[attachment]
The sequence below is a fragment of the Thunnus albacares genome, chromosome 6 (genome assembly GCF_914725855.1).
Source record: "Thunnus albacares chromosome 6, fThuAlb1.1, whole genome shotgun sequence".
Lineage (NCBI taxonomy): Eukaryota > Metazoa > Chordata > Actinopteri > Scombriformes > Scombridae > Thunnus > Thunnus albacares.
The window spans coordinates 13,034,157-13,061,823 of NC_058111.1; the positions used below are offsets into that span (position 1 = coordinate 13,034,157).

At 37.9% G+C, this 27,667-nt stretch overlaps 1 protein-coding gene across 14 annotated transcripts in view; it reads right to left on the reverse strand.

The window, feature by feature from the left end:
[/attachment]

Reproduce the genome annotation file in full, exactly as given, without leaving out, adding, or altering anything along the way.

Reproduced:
The sequence below is a fragment of the Thunnus albacares genome, chromosome 6 (genome assembly GCF_914725855.1).
Source record: "Thunnus albacares chromosome 6, fThuAlb1.1, whole genome shotgun sequence".
Lineage (NCBI taxonomy): Eukaryota > Metazoa > Chordata > Actinopteri > Scombriformes > Scombridae > Thunnus > Thunnus albacares.
The window spans coordinates 13,034,157-13,061,823 of NC_058111.1; the positions used below are offsets into that span (position 1 = coordinate 13,034,157).

At 37.9% G+C, this 27,667-nt stretch overlaps 1 protein-coding gene across 14 annotated transcripts in view; it reads right to left on the reverse strand.

The window, feature by feature from the left end: